12 Jan New Years Challenge: Find Three (New) Major Gift Prospects
12 January 2021
By David Allen, Development for Conservation
Have you challenged yourself for 2021? Lose 5 pounds, paint the house, learn Spanish.
What about organizational challenges? Secure an Americorps Volunteer, achieve accreditation.
How about start a major gift program?
Nationally, more than 80% of charitable giving comes from individuals. If 80% of that comes from 20% of donors…..
In the development assessment work I’ve done, about two-thirds comes from people giving $250 or more. If you already have a robust major gift development program, you know what I’m talking about. If you have one that is not robust, or if you don’t have a major gift development program at all, think about this:
Major gift development is the fastest and most effective strategy for increasing unrestricted giving as well. Of all the lowest hanging fruit, it’s the most lowest hangingest.
Here’s a question for you to consider as we start 2021 afresh: What do you need $25,000 to do?
I mean specifically.
Not “for ops” or “for stewardship.”
But rather, “to provide match on a $50,000 Forest Service grant,” or “to purchase seed for the restoration of 160 acres at the XYZ preserve,” or even “to help cover the closing costs for the Jones property conservation easement which is being donated.”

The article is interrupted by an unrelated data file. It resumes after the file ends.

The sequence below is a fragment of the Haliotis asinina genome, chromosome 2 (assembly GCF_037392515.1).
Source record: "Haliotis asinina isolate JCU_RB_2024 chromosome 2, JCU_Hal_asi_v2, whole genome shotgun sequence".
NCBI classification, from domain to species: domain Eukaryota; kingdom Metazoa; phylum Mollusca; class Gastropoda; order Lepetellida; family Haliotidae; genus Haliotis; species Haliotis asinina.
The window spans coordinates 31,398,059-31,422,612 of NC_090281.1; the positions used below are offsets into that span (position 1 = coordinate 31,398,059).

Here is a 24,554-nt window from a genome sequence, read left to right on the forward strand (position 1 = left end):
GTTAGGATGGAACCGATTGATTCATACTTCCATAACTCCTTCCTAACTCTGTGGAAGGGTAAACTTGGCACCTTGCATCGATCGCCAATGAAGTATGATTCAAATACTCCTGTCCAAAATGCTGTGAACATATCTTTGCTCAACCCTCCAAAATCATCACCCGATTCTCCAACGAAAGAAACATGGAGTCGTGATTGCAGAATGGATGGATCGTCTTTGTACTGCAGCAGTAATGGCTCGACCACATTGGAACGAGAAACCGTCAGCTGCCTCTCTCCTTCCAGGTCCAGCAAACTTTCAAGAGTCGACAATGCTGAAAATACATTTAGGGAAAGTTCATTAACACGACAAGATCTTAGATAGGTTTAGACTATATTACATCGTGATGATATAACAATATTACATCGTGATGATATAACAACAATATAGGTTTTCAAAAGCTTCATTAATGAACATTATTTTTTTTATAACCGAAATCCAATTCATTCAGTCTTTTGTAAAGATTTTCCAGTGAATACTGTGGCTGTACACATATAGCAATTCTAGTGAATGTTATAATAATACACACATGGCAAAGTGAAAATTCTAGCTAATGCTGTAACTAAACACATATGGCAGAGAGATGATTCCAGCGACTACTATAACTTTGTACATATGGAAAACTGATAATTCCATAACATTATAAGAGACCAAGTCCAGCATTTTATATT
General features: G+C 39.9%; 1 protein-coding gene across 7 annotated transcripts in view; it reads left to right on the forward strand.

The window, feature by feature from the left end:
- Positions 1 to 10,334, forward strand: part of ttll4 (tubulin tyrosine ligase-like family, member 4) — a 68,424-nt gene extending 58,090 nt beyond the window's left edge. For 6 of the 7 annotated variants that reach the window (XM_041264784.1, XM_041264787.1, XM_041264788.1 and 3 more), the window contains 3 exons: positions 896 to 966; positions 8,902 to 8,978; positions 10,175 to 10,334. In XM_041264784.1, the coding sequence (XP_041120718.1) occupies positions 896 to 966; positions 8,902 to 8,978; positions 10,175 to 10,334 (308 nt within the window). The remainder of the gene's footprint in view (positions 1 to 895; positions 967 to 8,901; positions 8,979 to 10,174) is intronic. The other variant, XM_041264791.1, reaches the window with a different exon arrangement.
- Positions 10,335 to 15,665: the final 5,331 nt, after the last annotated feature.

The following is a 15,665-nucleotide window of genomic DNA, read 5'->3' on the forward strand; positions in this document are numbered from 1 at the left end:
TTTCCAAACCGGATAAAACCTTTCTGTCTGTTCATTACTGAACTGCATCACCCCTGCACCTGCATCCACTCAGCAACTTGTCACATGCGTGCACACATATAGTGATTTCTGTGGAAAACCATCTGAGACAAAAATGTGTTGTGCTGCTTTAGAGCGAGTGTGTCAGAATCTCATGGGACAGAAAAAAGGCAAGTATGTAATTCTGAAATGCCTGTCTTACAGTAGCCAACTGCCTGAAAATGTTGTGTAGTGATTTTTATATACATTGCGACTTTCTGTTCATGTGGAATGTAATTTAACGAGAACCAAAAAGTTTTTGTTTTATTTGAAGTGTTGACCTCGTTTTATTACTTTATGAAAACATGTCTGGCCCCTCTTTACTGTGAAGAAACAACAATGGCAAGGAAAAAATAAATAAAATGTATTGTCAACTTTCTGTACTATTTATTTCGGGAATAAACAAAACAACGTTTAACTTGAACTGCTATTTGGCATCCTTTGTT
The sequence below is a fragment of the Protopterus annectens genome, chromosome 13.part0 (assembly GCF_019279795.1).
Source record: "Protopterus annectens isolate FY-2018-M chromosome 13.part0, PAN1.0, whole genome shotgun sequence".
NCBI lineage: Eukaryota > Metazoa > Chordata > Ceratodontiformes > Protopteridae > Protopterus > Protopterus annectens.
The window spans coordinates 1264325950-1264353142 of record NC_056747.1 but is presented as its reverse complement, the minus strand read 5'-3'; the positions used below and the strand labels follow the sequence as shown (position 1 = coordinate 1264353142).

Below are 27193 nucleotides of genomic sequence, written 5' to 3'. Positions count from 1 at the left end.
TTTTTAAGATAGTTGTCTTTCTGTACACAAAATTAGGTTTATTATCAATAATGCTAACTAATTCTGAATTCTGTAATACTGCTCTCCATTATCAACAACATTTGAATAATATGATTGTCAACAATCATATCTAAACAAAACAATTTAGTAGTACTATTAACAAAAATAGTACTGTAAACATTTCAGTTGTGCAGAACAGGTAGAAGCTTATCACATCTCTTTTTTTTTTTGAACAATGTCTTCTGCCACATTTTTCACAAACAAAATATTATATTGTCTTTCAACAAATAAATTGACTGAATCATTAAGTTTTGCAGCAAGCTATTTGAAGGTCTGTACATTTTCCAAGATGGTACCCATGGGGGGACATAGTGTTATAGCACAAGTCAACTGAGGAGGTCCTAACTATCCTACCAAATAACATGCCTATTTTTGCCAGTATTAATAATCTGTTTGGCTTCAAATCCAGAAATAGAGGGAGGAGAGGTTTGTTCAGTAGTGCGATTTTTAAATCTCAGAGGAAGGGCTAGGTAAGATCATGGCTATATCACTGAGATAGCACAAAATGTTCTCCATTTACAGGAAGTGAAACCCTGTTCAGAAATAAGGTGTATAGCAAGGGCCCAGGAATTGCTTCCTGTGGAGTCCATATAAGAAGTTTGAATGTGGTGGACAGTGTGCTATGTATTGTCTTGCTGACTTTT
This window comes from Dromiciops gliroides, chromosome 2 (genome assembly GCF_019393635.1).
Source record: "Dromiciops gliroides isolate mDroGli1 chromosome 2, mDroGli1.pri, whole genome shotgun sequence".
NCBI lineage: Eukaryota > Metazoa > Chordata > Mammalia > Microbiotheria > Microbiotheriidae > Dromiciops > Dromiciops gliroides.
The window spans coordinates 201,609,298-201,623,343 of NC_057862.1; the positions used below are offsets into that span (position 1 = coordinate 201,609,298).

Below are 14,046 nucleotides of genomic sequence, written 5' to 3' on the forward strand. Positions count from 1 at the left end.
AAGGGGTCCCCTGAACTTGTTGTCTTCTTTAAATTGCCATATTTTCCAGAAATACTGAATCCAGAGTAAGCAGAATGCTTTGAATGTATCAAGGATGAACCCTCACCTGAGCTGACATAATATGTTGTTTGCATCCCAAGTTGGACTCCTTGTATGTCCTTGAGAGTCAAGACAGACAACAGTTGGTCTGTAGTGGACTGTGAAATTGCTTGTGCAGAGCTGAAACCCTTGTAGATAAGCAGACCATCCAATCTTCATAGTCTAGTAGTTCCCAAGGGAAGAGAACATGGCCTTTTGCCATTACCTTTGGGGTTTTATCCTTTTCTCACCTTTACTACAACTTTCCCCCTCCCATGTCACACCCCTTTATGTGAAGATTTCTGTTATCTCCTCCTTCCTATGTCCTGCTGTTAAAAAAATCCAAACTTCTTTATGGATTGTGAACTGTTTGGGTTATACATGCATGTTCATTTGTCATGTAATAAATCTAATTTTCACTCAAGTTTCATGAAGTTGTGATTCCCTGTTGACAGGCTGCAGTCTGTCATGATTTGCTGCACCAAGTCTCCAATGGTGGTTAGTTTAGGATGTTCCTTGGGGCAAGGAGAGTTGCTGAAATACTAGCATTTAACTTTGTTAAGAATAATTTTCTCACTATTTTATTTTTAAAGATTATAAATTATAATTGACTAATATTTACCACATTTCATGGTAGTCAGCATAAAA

Giving money to an organization that doesn’t know what they need it for is like shopping at a store with empty shelves. “But we promise you’ll like what you buy!”
Start this year by working up a list of “shelf items” you can bring down to match some specific donor interest as you need to. Keep at it until you have 8-10 items on the list. You can have more, but keep in mind that we’ve after a diversity of options, not a bunchload that are all shades of the same thing (like eight different land acquisition projects).
Also, try to keep it real – your $500,000 endowment is relevant, but it belongs on a different list.
Now write a short paragraph about each one.
Just eight (or just eight new ones)